Node.js is a great platform for rapid application development using the same language (JavaScript) on the server that is used on the client, as well as using the JSON format to exchange data. One issue I have run into with Node is it can be cumbersome when building full-featured web applications. This is where Sails.js enters the picture, as it sits on top of Node and provides an MVC framework analogous to what Rails brings to Ruby. It provides seamless database integration with default support and much more.

Setting sail

Sails.js is easily installed from the command line using the Node package manager (npm) as shown in the following command — note, the g switch signals a global install on the system, thus easily used from a command line. If you’re running on non-Windows, you may need to use sudo to run with elevated privileges.

npm install sails -g

Once installed, you can quickly generate the skeleton for a Sails.js application with the sails new command followed by the project name (Figure A); this creates a directory with the project name that contains all of the assets for the new application. Once a project is created, it can be launched by issuing the lift command in the project directory (Figure B). Figure C shows the application open in the Chrome browser.

Figure A

Creating a new Sails.js application using the new command.

Figure B

Launching Sails.js is simple with the lift command.

Figure C

Viewing a sample application in Chrome.

Sails components

The phrase “convention over configuration” is used a lot when reading about Sails.js (as well as Ruby on Rails), and it basically means fewer decisions for the developer, which theoretically means it’s simpler. Sails.js accomplishes this by providing basic application assets and the plumbing to make everything work. In the MVC paradigm, the user sees the view and uses controllers. Furthermore, the controller manipulates the model that is used to update the view.

  • Model: Data models are backend/database agnostic. They are implemented via the Waterline ORM. It uses adapters to connect to data stores, so you can build your own adapter or use adapters readily available for popular systems including MySQL and Mongo. You are not restricted to one system, as you can have one model use something like MySQL while another uses Mongo or any combination desired.
  • View: These utilize templates via EJS (Embedded JavaScript). This allows you to have static HTML with dynamic content generated via embedded JavaScript.
  • Controllers: Controllers are implemented by way of Express. This is good, as Express is battle tested and popular with great support in the community. The Express middleware simplifies routing, whether it is static files or dynamic content.

A good way to get a feel for how Sails.js works is to look at the files included in an application. Figure D shows the file structure for the example I generated earlier with the most important directories outlined below.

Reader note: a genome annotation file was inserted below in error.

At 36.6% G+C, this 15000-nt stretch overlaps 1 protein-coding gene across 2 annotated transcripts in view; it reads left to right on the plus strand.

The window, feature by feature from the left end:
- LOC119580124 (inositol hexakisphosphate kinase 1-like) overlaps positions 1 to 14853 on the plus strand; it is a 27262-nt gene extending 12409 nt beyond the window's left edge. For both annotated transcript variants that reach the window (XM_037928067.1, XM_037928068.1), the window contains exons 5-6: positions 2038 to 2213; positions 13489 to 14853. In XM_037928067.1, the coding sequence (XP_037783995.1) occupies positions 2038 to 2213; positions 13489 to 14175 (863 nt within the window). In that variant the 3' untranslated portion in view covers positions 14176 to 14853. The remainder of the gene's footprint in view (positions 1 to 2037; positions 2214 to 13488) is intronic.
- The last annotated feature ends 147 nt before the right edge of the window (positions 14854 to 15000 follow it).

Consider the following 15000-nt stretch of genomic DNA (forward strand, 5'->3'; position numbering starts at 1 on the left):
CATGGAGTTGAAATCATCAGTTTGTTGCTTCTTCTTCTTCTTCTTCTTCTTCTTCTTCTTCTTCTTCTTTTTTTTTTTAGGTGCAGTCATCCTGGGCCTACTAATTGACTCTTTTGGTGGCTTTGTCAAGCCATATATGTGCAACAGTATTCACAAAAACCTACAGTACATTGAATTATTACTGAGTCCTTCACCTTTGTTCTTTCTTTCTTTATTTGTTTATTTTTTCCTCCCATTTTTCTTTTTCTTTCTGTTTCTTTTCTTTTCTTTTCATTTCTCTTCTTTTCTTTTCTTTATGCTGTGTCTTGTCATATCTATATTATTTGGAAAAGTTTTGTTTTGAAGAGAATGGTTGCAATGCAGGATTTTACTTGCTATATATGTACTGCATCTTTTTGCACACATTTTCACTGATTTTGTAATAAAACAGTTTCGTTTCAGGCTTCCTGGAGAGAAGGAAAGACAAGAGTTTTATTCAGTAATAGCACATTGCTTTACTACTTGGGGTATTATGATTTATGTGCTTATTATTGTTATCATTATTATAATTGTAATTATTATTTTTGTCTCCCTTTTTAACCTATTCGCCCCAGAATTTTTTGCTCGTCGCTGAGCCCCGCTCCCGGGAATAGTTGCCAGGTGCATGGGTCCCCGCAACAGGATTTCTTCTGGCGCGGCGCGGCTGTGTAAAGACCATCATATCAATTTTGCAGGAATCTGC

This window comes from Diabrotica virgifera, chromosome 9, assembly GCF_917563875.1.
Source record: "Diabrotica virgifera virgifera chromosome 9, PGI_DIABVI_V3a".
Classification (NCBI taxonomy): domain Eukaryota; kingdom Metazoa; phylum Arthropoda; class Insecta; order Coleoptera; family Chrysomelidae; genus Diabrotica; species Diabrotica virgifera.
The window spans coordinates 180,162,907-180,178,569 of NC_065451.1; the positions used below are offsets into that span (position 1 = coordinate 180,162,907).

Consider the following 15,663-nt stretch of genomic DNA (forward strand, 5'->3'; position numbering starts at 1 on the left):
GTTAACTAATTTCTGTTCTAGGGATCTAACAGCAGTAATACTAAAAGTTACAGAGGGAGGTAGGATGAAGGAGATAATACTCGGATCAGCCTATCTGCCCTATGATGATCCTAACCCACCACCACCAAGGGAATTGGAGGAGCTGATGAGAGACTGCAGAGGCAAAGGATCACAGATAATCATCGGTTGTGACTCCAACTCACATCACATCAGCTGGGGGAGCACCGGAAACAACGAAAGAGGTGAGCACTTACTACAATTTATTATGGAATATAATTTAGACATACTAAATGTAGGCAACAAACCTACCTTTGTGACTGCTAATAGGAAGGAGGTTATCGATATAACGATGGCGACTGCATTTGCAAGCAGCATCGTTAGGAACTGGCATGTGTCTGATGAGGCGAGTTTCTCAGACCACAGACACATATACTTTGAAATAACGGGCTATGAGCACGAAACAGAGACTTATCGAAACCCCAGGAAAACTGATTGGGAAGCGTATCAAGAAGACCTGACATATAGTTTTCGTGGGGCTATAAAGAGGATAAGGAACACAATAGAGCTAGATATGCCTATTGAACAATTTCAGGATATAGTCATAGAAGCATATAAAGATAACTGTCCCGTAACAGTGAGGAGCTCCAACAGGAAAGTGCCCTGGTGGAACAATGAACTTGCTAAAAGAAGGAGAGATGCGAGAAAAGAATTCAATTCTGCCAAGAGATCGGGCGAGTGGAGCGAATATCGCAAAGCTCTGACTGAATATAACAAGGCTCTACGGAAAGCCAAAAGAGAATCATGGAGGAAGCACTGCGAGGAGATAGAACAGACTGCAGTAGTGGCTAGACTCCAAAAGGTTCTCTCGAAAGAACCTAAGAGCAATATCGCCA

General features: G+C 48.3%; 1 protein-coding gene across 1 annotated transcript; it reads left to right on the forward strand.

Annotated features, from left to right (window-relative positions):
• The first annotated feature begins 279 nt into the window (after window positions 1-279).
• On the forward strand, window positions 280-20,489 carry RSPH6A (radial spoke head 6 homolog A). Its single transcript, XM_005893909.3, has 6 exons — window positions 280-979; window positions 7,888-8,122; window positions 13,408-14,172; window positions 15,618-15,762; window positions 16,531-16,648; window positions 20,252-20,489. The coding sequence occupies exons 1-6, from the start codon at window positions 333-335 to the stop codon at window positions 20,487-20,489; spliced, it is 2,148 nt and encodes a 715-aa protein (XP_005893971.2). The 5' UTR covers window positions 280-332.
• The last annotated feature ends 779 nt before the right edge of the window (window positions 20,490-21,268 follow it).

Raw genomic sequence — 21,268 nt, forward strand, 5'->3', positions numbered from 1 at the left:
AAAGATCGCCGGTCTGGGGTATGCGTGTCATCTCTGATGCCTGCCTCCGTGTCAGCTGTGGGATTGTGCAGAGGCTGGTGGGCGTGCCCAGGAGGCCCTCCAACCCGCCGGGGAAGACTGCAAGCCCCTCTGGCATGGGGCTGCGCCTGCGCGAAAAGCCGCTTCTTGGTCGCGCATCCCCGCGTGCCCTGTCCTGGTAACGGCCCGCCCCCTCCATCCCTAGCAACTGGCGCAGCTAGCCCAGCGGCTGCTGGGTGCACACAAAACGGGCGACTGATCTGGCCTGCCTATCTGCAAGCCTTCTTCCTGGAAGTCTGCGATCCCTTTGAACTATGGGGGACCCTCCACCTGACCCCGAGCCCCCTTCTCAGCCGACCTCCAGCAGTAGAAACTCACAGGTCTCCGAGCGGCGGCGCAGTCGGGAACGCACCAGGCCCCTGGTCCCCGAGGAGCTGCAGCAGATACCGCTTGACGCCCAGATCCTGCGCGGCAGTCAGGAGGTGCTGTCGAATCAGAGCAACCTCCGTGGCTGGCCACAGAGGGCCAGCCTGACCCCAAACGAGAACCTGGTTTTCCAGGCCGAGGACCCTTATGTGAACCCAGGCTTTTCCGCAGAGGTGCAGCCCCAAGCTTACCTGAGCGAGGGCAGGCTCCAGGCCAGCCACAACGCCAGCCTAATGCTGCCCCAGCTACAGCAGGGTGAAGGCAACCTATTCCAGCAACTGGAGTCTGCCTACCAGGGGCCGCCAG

• api: Contains subdirectories for controllers, models, policies, responses, and services.
  • assets: Contains files and subdirectories of files (JavaScript, CSS, images, ..) to be loaded at runtime. This is where you should place other libraries like jQuery.
  • config: Contains configuration files used by Sails.js. These are very important to the application, as Sails.js promotes flexibility afforded via easily changed configuration files.
  • public: Contains publicly available files such as images and favicon.
  • tasks: Stores grunt tasks and configurations. (Grunt is a workflow system.)
  • tests: Stores unit test files and configurations.
  • views: Contains the application’s views, which are defined in EJS files. Figure D shows this directory expanded with EJS files for the home page as well as error pages (403, 404, and 500) and a standard layout file used by all application pages.

Figure D

Directory structure for a sample Sails.js application.

Controlling what is displayed

A key Sails.js feature is defining routes via controllers that tell the system what to display when certain URLs are entered; this can be accomplished with custom or automatic routes. A good example of a custom route is the home page displayed when my test application was loaded. The routes.js file is displayed in Figure E where it shows that a home page request (the forward slash indicates root) is handled by the homepage view with its details shown in Figure F. You can change what is displayed for home page requests by changing the route defined in the routes.js file as well as adding more routes for other requests.

Figure E

The routes.js file defines how requests are handled by the application.

Figure F

The homepage template file is used to format the default home page.

Routes can also be created automatically with the Blueprint API via the generate command. The following command shows how to generate the API scaffolding for /techrepublic requests.

sails generate api techrepublic

This generates the full range of CRUD operations that use JSON data as well as full WebSockets support. As an example, the following command adds data to the model (by default the disk is used for data storage):

The contents of the data model can be viewed (as JSON) via the base model URL ( in this example) as shown in Figure G.

Figure G

Sample data model loaded in browser.

Off and running

Sails.js was easy to get up and running, and there were plenty of online resources to cover key features. Creating views and controllers were straightforward, but working with a database backend presented a steeper learning curve. Sails.js has a great community including an active Google Group, an IRC Channel (#sailsjs), and plenty of online resoures, so there is plenty of help when you have questions.

This is only the tip of the iceberg with Sails.js, but hopefully it gives you an idea of what it brings to the plate with regards to Node development.